Plus I’m just a nice person. I want to treat you to a delicious pizza you can make yourself, with no hours spent in the kitchen preparing a crust, or any of that refrigerated store-bought stuff. The flatbread I used is called Flat Out, and it’s a wonderful wrap available at many grocery stores such as Vons. It is high in fiber and protein, and the Light Original I used is only 90 calories.
The flatbread crust gets all crispy around the edges in the oven, making it a lovely base for the Mediterranean flavors of hummus and olives. I added cheese (who could blame me) and some juicy cherry tomatoes. Instead of pepperoni, I ripped up some Tofurkey strips, which also got just a smidgeon crisped around the edges. Peppered Tofurkey would have been great. I used baked ham style and it worked out fine.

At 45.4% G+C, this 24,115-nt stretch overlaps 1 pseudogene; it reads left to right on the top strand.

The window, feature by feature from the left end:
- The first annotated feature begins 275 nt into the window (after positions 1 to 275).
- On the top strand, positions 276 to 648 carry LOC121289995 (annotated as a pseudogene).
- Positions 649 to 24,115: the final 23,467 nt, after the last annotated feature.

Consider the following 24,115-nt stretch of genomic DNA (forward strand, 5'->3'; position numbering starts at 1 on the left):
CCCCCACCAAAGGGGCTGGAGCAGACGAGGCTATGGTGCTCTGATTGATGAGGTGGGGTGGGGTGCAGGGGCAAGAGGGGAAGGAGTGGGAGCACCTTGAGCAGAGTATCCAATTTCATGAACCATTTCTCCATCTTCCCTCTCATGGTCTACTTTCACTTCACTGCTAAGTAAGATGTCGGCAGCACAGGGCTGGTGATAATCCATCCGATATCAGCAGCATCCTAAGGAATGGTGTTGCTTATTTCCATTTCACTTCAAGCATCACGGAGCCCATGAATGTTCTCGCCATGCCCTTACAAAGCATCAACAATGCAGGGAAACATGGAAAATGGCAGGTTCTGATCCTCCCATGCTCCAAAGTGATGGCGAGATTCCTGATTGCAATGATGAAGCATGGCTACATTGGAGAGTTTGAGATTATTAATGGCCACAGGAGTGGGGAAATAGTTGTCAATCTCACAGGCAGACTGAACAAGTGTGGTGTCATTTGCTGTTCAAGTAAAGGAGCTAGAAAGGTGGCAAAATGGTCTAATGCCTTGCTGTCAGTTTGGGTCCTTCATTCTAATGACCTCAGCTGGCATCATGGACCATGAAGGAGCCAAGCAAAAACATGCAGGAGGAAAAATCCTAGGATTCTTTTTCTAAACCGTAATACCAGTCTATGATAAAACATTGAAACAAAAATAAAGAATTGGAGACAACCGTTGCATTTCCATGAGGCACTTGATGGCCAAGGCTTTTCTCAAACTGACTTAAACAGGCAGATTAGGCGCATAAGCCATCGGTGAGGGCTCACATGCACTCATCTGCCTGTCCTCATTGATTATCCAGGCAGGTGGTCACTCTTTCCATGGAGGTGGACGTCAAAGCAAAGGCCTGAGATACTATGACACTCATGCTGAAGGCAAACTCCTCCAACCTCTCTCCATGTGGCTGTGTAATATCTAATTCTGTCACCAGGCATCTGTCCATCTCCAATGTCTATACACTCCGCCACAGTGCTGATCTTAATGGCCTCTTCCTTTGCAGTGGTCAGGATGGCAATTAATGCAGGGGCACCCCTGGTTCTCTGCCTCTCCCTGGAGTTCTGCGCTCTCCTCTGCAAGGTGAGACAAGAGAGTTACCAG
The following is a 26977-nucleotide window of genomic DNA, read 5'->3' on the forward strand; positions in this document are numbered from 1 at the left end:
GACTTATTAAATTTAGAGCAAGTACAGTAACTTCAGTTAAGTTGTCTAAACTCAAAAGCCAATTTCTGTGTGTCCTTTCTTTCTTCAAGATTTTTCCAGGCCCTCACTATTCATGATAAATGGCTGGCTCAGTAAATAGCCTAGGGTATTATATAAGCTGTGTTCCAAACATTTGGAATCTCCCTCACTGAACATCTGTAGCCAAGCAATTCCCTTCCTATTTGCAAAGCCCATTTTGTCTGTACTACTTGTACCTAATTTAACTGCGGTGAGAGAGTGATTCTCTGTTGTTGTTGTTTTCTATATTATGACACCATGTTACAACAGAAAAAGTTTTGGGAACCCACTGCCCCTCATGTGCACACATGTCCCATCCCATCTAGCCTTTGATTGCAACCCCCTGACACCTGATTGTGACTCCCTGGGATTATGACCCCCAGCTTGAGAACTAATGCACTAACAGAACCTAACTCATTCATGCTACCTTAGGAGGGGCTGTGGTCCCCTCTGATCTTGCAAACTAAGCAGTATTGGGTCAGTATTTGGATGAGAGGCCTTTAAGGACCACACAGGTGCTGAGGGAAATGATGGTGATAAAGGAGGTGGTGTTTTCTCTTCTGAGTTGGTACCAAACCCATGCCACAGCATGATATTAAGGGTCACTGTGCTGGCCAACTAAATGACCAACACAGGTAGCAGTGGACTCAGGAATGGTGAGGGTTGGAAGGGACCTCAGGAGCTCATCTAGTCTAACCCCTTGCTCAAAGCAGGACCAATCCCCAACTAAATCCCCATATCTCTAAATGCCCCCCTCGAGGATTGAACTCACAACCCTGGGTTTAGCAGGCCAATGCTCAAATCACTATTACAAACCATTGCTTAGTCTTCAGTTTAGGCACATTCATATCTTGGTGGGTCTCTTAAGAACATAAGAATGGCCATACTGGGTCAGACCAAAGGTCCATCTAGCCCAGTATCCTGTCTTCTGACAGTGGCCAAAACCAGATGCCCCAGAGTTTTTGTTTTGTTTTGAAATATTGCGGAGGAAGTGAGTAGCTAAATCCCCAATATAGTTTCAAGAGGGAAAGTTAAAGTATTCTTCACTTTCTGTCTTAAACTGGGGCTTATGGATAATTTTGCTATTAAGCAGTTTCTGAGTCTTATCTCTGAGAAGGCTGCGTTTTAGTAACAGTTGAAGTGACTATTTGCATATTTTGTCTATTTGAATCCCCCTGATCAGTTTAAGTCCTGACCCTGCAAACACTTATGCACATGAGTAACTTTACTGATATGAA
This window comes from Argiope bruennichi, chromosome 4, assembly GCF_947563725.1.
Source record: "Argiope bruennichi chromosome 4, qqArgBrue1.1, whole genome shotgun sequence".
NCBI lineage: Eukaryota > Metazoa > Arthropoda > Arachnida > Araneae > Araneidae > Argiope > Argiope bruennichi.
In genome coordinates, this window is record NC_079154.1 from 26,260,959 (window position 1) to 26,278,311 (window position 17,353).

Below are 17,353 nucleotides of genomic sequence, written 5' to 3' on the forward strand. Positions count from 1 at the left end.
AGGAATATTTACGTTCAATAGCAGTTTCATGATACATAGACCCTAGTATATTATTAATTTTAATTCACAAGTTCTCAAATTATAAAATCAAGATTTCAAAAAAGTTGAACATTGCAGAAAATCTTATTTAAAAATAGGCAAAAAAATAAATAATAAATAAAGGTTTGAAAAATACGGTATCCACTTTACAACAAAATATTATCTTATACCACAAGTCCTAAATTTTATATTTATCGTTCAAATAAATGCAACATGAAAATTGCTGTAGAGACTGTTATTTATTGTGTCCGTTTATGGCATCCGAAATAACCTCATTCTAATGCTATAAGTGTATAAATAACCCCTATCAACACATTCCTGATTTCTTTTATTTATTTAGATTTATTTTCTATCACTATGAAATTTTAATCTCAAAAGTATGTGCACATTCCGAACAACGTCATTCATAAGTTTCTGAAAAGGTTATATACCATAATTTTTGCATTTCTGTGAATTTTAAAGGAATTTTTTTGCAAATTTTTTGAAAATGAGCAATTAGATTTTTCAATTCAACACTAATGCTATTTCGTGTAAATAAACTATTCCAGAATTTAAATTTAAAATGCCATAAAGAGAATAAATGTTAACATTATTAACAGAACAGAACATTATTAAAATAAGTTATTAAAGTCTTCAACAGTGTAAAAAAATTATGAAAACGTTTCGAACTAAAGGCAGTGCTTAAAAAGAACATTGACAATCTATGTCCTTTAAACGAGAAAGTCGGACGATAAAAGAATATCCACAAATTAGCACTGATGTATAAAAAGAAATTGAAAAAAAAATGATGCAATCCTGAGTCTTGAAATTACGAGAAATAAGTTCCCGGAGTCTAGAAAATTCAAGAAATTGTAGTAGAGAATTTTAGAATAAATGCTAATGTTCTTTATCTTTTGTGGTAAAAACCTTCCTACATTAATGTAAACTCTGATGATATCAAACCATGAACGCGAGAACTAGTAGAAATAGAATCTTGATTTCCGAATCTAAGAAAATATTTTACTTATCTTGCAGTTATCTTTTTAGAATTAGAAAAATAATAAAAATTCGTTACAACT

I ate this whole pizza for lunch before heading off to the museum. The entire thing is less than 350 calories, and contains 21 grams of protein. It can be served as a personal pizza for one, or possibly cut up into little squares and served as a crowd-pleasing appetizer! Just like the internet itself, this pizza is eager to please.
Mediterranean Style Flatbread Pizza
adapted from flatoutbread.com
- 1 Flat Out brand Light Original flatbread
- 1/4 cup Eating Right brand artichoke hummus
- 9-10 Cherubs brand cherry tomatoes, each sliced in half
- 2 tbls shredded cheese (I used Sargento brand Four Cheese Italian)
- 2 slices baked ham style Tofurkey, torn into strips
- 8 pimiento-stuffed manzanilla olives
Directions: Preheat oven to 350 Fahrenheit. Line a cookie sheet with aluminum foil. Spray foil with nonstick spray.
Place Flat Out flatbread on aluminum foil. (I cut mine into three pieces beforehand.) Bake in heated oven for 2 minutes.
Remove from oven. Carefully spread hummus over surface of flatbread, leaving room at edges. Top with cheese, tomatoes, olives, and Tofurkey pieces.
Return to the oven for another 4 minutes. Then remove from oven and serve warm.
You might want to leave a little morsel as an offering to the internet – I hear Mediterranean cuisine is trending now!